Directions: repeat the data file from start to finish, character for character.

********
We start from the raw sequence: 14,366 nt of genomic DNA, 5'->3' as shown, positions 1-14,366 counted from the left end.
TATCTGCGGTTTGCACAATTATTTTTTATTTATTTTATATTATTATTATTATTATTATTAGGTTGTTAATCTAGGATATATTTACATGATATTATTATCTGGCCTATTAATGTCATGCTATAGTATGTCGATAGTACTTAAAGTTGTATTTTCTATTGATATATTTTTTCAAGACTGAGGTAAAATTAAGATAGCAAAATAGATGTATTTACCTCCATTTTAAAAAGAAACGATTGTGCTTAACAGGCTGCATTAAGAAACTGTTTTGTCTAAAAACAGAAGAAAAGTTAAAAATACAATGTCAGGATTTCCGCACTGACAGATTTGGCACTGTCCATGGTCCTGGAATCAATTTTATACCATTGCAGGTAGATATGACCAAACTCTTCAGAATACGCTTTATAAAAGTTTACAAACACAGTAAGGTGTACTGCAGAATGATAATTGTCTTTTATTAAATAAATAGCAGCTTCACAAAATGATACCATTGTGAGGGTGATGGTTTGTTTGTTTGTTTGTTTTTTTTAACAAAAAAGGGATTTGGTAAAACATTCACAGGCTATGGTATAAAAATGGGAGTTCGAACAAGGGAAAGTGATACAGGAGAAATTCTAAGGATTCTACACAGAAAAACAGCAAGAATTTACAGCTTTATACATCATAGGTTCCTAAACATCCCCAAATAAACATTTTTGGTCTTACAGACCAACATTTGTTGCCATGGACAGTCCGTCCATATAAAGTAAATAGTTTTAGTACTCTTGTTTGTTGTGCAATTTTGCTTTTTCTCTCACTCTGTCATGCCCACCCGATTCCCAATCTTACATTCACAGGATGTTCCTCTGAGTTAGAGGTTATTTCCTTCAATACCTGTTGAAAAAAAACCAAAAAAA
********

We start from the raw sequence: 14,366 nt of genomic DNA, 5'->3' as shown, positions 1-14,366 counted from the left end.
TATCTGCGGTTTGCACAATTATTTTTTATTTATTTTATATTATTATTATTATTATTATTAGGTTGTTAATCTAGGATATATTTACATGATATTATTATCTGGCCTATTAATGTCATGCTATAGTATGTCGATAGTACTTAAAGTTGTATTTTCTATTGATATATTTTTTCAAGACTGAGGTAAAATTAAGATAGCAAAATAGATGTATTTACCTCCATTTTAAAAAGAAACGATTGTGCTTAACAGGCTGCATTAAGAAACTGTTTTGTCTAAAAACAGAAGAAAAGTTAAAAATACAATGTCAGGATTTCCGCACTGACAGATTTGGCACTGTCCATGGTCCTGGAATCAATTTTATACCATTGCAGGTAGATATGACCAAACTCTTCAGAATACGCTTTATAAAAGTTTACAAACACAGTAAGGTGTACTGCAGAATGATAATTGTCTTTTATTAAATAAATAGCAGCTTCACAAAATGATACCATTGTGAGGGTGATGGTTTGTTTGTTTGTTTGTTTTTTTTAACAAAAAAGGGATTTGGTAAAACATTCACAGGCTATGGTATAAAAATGGGAGTTCGAACAAGGGAAAGTGATACAGGAGAAATTCTAAGGATTCTACACAGAAAAACAGCAAGAATTTACAGCTTTATACATCATAGGTTCCTAAACATCCCCAAATAAACATTTTTGGTCTTACAGACCAACATTTGTTGCCATGGACAGTCCGTCCATATAAAGTAAATAGTTTTAGTACTCTTGTTTGTTGTGCAATTTTGCTTTTTCTCTCACTCTGTCATGCCCACCCGATTCCCAATCTTACATTCACAGGATGTTCCTCTGAGTTAGAGGTTATTTCCTTCAATACCTGTTGAAAAAAAACCAAAAAAA